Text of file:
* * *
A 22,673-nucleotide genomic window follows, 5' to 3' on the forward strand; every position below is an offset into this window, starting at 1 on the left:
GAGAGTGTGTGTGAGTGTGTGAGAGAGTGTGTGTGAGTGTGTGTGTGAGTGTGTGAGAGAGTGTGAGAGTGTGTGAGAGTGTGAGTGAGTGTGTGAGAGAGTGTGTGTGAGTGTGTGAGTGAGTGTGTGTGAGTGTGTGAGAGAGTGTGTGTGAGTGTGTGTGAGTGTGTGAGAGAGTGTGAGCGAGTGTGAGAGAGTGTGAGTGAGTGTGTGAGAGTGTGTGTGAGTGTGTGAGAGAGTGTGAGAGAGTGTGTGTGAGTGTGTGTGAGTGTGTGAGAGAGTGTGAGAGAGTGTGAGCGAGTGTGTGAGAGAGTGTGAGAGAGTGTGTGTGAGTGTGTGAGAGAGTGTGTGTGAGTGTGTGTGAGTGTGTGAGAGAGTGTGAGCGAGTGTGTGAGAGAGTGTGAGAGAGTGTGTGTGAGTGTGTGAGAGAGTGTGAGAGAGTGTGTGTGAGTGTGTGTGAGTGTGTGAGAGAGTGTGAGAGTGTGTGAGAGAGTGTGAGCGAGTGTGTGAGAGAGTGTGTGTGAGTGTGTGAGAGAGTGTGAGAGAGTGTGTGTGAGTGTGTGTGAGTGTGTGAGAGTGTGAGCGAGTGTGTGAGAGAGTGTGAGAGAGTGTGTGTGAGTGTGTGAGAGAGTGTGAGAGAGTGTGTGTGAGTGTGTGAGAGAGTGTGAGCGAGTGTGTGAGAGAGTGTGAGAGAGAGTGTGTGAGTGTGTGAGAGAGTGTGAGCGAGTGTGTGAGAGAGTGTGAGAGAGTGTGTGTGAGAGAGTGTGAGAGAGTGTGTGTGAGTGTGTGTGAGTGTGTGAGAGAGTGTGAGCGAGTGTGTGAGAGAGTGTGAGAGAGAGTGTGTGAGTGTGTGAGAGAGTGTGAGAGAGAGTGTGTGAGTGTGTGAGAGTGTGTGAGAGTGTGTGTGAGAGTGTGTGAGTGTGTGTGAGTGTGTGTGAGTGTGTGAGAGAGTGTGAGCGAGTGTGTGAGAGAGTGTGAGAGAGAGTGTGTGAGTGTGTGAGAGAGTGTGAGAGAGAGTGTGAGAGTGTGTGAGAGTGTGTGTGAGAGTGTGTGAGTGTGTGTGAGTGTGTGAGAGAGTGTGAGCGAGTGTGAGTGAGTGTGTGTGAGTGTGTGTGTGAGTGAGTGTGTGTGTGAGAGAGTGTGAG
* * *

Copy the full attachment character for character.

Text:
A 22,673-nucleotide genomic window follows, 5' to 3' on the forward strand; every position below is an offset into this window, starting at 1 on the left:
GAGAGTGTGTGTGAGTGTGTGAGAGAGTGTGTGTGAGTGTGTGTGTGAGTGTGTGAGAGAGTGTGAGAGTGTGTGAGAGTGTGAGTGAGTGTGTGAGAGAGTGTGTGTGAGTGTGTGAGTGAGTGTGTGTGAGTGTGTGAGAGAGTGTGTGTGAGTGTGTGTGAGTGTGTGAGAGAGTGTGAGCGAGTGTGAGAGAGTGTGAGTGAGTGTGTGAGAGTGTGTGTGAGTGTGTGAGAGAGTGTGAGAGAGTGTGTGTGAGTGTGTGTGAGTGTGTGAGAGAGTGTGAGAGAGTGTGAGCGAGTGTGTGAGAGAGTGTGAGAGAGTGTGTGTGAGTGTGTGAGAGAGTGTGTGTGAGTGTGTGTGAGTGTGTGAGAGAGTGTGAGCGAGTGTGTGAGAGAGTGTGAGAGAGTGTGTGTGAGTGTGTGAGAGAGTGTGAGAGAGTGTGTGTGAGTGTGTGTGAGTGTGTGAGAGAGTGTGAGAGTGTGTGAGAGAGTGTGAGCGAGTGTGTGAGAGAGTGTGTGTGAGTGTGTGAGAGAGTGTGAGAGAGTGTGTGTGAGTGTGTGTGAGTGTGTGAGAGTGTGAGCGAGTGTGTGAGAGAGTGTGAGAGAGTGTGTGTGAGTGTGTGAGAGAGTGTGAGAGAGTGTGTGTGAGTGTGTGAGAGAGTGTGAGCGAGTGTGTGAGAGAGTGTGAGAGAGAGTGTGTGAGTGTGTGAGAGAGTGTGAGCGAGTGTGTGAGAGAGTGTGAGAGAGTGTGTGTGAGAGAGTGTGAGAGAGTGTGTGTGAGTGTGTGTGAGTGTGTGAGAGAGTGTGAGCGAGTGTGTGAGAGAGTGTGAGAGAGAGTGTGTGAGTGTGTGAGAGAGTGTGAGAGAGAGTGTGTGAGTGTGTGAGAGTGTGTGAGAGTGTGTGTGAGAGTGTGTGAGTGTGTGTGAGTGTGTGTGAGTGTGTGAGAGAGTGTGAGCGAGTGTGTGAGAGAGTGTGAGAGAGAGTGTGTGAGTGTGTGAGAGAGTGTGAGAGAGAGTGTGAGAGTGTGTGAGAGTGTGTGTGAGAGTGTGTGAGTGTGTGTGAGTGTGTGAGAGAGTGTGAGCGAGTGTGAGTGAGTGTGTGTGAGTGTGTGTGTGAGTGAGTGTGTGTGTGAGAGAGTGTGAG